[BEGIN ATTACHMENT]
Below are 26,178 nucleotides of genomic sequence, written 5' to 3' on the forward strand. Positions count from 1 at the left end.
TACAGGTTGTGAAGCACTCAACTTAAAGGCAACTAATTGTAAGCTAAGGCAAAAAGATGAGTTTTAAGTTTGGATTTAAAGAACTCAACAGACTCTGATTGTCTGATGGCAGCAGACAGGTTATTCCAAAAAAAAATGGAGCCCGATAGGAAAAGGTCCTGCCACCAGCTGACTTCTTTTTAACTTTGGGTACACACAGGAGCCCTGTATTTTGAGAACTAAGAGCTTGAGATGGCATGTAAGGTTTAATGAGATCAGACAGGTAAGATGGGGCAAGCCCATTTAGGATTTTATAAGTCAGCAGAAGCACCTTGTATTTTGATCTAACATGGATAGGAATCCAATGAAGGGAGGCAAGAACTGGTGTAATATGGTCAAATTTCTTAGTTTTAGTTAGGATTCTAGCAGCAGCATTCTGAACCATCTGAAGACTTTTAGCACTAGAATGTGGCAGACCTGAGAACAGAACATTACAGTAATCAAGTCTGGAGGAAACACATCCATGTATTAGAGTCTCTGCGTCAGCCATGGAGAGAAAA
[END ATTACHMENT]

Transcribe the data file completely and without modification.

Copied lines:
Below are 26,178 nucleotides of genomic sequence, written 5' to 3' on the forward strand. Positions count from 1 at the left end.
TACAGGTTGTGAAGCACTCAACTTAAAGGCAACTAATTGTAAGCTAAGGCAAAAAGATGAGTTTTAAGTTTGGATTTAAAGAACTCAACAGACTCTGATTGTCTGATGGCAGCAGACAGGTTATTCCAAAAAAAAATGGAGCCCGATAGGAAAAGGTCCTGCCACCAGCTGACTTCTTTTTAACTTTGGGTACACACAGGAGCCCTGTATTTTGAGAACTAAGAGCTTGAGATGGCATGTAAGGTTTAATGAGATCAGACAGGTAAGATGGGGCAAGCCCATTTAGGATTTTATAAGTCAGCAGAAGCACCTTGTATTTTGATCTAACATGGATAGGAATCCAATGAAGGGAGGCAAGAACTGGTGTAATATGGTCAAATTTCTTAGTTTTAGTTAGGATTCTAGCAGCAGCATTCTGAACCATCTGAAGACTTTTAGCACTAGAATGTGGCAGACCTGAGAACAGAACATTACAGTAATCAAGTCTGGAGGAAACACATCCATGTATTAGAGTCTCTGCGTCAGCCATGGAGAGAAAA